By Pam Anderson
Maybe it’s because they called you Bubbles
at home or Dough Boy when other
eighth graders spied the trail
of cupcake crumbs stuck to your B.B. King
t-shirt. But no matter the Why’s or If Only’s
or Could Have Been’s
it’s Saturday night
and you’re home with yet another TV
evangelist squawking from your Mom’s
bedroom. The ten o’clock whistle
busts through the half-opened windows and That Damned
Cat flexes her claws through the black
serge of your work pants and starts to lick
hamburger grease from the fabric.
You shove her away, trundle
to the bathroom and fill the tub to the brim.
Steam paces around the room
like fog in the swamp behind the house and you ease in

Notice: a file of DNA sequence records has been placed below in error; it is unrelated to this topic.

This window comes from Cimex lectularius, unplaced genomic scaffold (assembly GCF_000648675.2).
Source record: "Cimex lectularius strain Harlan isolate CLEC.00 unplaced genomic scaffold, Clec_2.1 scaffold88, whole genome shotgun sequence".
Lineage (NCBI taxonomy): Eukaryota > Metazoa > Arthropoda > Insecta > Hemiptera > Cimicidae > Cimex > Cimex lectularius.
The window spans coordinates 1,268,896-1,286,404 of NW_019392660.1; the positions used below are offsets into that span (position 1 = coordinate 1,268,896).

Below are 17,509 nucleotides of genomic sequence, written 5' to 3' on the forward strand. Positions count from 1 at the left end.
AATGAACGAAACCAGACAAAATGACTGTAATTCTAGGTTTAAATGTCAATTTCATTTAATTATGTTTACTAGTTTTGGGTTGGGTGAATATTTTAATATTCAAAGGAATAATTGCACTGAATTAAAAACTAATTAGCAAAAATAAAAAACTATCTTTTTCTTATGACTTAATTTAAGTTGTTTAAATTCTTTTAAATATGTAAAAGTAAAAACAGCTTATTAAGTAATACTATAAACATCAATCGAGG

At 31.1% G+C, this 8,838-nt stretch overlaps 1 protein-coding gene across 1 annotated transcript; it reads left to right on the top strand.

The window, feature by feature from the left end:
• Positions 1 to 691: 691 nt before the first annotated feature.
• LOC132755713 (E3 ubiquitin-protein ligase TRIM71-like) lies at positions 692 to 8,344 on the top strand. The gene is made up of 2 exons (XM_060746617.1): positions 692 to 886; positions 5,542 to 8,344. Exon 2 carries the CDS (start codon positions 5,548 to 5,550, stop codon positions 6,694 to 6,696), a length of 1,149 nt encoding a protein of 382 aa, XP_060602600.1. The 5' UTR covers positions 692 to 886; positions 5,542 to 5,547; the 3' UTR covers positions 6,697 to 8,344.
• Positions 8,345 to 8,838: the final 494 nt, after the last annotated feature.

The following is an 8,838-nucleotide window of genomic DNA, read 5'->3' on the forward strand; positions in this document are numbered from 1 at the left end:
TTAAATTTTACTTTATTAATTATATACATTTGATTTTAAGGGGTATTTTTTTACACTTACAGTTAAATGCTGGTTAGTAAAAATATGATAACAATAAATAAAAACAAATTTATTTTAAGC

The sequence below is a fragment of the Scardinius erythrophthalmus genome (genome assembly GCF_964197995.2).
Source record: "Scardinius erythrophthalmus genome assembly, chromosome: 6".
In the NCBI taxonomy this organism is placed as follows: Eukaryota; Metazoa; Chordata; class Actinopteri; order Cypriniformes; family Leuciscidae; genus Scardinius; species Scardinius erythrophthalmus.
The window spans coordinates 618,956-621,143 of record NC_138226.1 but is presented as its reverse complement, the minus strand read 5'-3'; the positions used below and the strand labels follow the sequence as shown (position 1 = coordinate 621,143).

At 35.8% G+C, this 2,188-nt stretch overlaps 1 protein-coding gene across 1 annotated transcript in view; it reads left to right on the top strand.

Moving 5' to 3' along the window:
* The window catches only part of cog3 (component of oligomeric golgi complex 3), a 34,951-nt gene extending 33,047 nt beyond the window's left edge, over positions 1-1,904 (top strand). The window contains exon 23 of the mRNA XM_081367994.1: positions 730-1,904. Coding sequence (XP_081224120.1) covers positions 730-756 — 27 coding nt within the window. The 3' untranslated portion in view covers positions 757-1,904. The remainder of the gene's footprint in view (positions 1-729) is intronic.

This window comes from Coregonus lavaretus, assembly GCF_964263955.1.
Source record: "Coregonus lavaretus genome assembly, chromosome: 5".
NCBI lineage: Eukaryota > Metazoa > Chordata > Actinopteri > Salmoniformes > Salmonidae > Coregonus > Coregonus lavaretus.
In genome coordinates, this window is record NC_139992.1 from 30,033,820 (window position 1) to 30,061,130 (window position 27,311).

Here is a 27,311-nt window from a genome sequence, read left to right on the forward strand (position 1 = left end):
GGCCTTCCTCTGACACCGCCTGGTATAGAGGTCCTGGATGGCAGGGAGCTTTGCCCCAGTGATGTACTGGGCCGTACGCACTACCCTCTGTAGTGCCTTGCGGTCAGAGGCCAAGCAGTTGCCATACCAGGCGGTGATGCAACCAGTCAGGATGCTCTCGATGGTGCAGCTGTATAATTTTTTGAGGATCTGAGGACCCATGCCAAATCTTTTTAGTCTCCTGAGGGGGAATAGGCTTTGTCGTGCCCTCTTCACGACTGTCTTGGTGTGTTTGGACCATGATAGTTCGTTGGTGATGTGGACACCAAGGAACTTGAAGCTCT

foot foot leg leg thigh thigh ass
displacing buckets of water onto the cracked
linoleum and into your pile
of dirty clothes. It feels great to let the Boys
float free like three drinking buddies on a fishing
excursion, so you close your eyes and belt
out The Thrill is Gone and you sing and sing
and your Dad pounds on the wall and yells
Keep it down in there. But still you sing.
Pam Anderson earned her MFA in poetry from the Northeast Ohio Master of Fine Arts Program, during which time she was awarded a Bisbee Fellowship and was honored with an Association of Writers and Writing Programs Intro Journals Project for “My Brother’s Coat.” These days, she mostly writes about Czechoslovakia from 1938-1945, with poems from her as-yet-unpublished Holocaust manuscript appearing in Mason’s Road, JennyMag, and Controlled Burn and forthcoming in The Listening Eye. Her blog is A Million Kisses: Holocaust Letters from Czechoslovakia to Cleveland. She works for Kent State University as a geographic advancement officer and lives partly in Virginia’s Blue Ridge Mountains and partly in Northeast Ohio.